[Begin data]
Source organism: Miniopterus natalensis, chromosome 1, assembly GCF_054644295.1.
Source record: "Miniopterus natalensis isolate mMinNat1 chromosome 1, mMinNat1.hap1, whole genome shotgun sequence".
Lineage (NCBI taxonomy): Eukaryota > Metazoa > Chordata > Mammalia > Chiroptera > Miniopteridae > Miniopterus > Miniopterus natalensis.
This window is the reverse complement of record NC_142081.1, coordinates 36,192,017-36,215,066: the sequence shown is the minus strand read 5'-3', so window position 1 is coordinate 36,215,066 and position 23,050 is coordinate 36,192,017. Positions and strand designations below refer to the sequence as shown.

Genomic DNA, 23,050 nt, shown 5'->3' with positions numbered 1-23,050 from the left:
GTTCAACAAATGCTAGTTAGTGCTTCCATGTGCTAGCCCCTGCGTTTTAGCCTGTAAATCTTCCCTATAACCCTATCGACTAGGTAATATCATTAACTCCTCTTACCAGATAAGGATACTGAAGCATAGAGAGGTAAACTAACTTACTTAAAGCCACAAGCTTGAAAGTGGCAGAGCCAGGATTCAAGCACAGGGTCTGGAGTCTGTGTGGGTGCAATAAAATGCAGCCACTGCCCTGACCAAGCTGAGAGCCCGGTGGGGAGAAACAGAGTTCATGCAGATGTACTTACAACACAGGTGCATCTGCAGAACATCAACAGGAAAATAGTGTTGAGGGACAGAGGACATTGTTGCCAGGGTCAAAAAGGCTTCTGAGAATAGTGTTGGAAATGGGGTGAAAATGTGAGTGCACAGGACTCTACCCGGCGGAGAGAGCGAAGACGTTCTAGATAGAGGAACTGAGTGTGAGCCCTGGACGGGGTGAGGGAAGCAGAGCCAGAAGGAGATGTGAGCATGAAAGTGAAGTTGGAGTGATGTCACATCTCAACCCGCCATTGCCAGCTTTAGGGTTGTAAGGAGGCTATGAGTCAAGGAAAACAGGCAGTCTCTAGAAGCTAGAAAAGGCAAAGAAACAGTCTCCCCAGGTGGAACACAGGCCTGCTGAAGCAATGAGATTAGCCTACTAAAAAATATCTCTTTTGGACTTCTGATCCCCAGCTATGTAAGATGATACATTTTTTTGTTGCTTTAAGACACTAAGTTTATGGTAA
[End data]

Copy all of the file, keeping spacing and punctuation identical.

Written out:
Source organism: Miniopterus natalensis, chromosome 1, assembly GCF_054644295.1.
Source record: "Miniopterus natalensis isolate mMinNat1 chromosome 1, mMinNat1.hap1, whole genome shotgun sequence".
Lineage (NCBI taxonomy): Eukaryota > Metazoa > Chordata > Mammalia > Chiroptera > Miniopteridae > Miniopterus > Miniopterus natalensis.
This window is the reverse complement of record NC_142081.1, coordinates 36,192,017-36,215,066: the sequence shown is the minus strand read 5'-3', so window position 1 is coordinate 36,215,066 and position 23,050 is coordinate 36,192,017. Positions and strand designations below refer to the sequence as shown.

Genomic DNA, 23,050 nt, shown 5'->3' with positions numbered 1-23,050 from the left:
GTTCAACAAATGCTAGTTAGTGCTTCCATGTGCTAGCCCCTGCGTTTTAGCCTGTAAATCTTCCCTATAACCCTATCGACTAGGTAATATCATTAACTCCTCTTACCAGATAAGGATACTGAAGCATAGAGAGGTAAACTAACTTACTTAAAGCCACAAGCTTGAAAGTGGCAGAGCCAGGATTCAAGCACAGGGTCTGGAGTCTGTGTGGGTGCAATAAAATGCAGCCACTGCCCTGACCAAGCTGAGAGCCCGGTGGGGAGAAACAGAGTTCATGCAGATGTACTTACAACACAGGTGCATCTGCAGAACATCAACAGGAAAATAGTGTTGAGGGACAGAGGACATTGTTGCCAGGGTCAAAAAGGCTTCTGAGAATAGTGTTGGAAATGGGGTGAAAATGTGAGTGCACAGGACTCTACCCGGCGGAGAGAGCGAAGACGTTCTAGATAGAGGAACTGAGTGTGAGCCCTGGACGGGGTGAGGGAAGCAGAGCCAGAAGGAGATGTGAGCATGAAAGTGAAGTTGGAGTGATGTCACATCTCAACCCGCCATTGCCAGCTTTAGGGTTGTAAGGAGGCTATGAGTCAAGGAAAACAGGCAGTCTCTAGAAGCTAGAAAAGGCAAAGAAACAGTCTCCCCAGGTGGAACACAGGCCTGCTGAAGCAATGAGATTAGCCTACTAAAAAATATCTCTTTTGGACTTCTGATCCCCAGCTATGTAAGATGATACATTTTTTTGTTGCTTTAAGACACTAAGTTTATGGTAA